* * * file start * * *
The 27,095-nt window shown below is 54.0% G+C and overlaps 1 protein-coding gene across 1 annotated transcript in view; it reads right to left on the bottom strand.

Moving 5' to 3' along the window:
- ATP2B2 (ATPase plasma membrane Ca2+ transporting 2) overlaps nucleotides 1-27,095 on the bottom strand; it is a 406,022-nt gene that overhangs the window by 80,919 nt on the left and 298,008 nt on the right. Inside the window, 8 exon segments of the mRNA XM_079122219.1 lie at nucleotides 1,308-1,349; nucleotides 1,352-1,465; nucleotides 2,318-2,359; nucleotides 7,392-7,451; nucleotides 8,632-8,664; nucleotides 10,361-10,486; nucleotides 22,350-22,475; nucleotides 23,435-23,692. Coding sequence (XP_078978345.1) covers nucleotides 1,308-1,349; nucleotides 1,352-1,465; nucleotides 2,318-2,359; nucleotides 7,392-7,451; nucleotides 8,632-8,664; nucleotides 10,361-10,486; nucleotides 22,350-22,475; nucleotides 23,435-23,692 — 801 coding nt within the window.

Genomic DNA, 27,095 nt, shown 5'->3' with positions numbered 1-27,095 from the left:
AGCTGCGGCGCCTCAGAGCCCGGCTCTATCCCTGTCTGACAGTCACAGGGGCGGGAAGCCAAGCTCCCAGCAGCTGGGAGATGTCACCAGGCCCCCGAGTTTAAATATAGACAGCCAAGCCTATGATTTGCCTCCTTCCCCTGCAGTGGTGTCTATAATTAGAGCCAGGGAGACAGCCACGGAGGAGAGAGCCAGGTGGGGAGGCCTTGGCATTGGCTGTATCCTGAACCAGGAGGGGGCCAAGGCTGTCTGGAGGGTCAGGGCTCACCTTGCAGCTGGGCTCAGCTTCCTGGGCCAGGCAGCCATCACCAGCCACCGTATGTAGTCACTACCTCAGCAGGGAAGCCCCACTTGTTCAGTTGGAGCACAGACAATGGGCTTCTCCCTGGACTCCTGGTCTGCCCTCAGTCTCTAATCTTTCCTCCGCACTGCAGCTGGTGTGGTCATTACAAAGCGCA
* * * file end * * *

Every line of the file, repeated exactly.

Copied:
The 27,095-nt window shown below is 54.0% G+C and overlaps 1 protein-coding gene across 1 annotated transcript in view; it reads right to left on the bottom strand.

Moving 5' to 3' along the window:
- ATP2B2 (ATPase plasma membrane Ca2+ transporting 2) overlaps nucleotides 1-27,095 on the bottom strand; it is a 406,022-nt gene that overhangs the window by 80,919 nt on the left and 298,008 nt on the right. Inside the window, 8 exon segments of the mRNA XM_079122219.1 lie at nucleotides 1,308-1,349; nucleotides 1,352-1,465; nucleotides 2,318-2,359; nucleotides 7,392-7,451; nucleotides 8,632-8,664; nucleotides 10,361-10,486; nucleotides 22,350-22,475; nucleotides 23,435-23,692. Coding sequence (XP_078978345.1) covers nucleotides 1,308-1,349; nucleotides 1,352-1,465; nucleotides 2,318-2,359; nucleotides 7,392-7,451; nucleotides 8,632-8,664; nucleotides 10,361-10,486; nucleotides 22,350-22,475; nucleotides 23,435-23,692 — 801 coding nt within the window.

Genomic DNA, 27,095 nt, shown 5'->3' with positions numbered 1-27,095 from the left:
AGCTGCGGCGCCTCAGAGCCCGGCTCTATCCCTGTCTGACAGTCACAGGGGCGGGAAGCCAAGCTCCCAGCAGCTGGGAGATGTCACCAGGCCCCCGAGTTTAAATATAGACAGCCAAGCCTATGATTTGCCTCCTTCCCCTGCAGTGGTGTCTATAATTAGAGCCAGGGAGACAGCCACGGAGGAGAGAGCCAGGTGGGGAGGCCTTGGCATTGGCTGTATCCTGAACCAGGAGGGGGCCAAGGCTGTCTGGAGGGTCAGGGCTCACCTTGCAGCTGGGCTCAGCTTCCTGGGCCAGGCAGCCATCACCAGCCACCGTATGTAGTCACTACCTCAGCAGGGAAGCCCCACTTGTTCAGTTGGAGCACAGACAATGGGCTTCTCCCTGGACTCCTGGTCTGCCCTCAGTCTCTAATCTTTCCTCCGCACTGCAGCTGGTGTGGTCATTACAAAGCGCA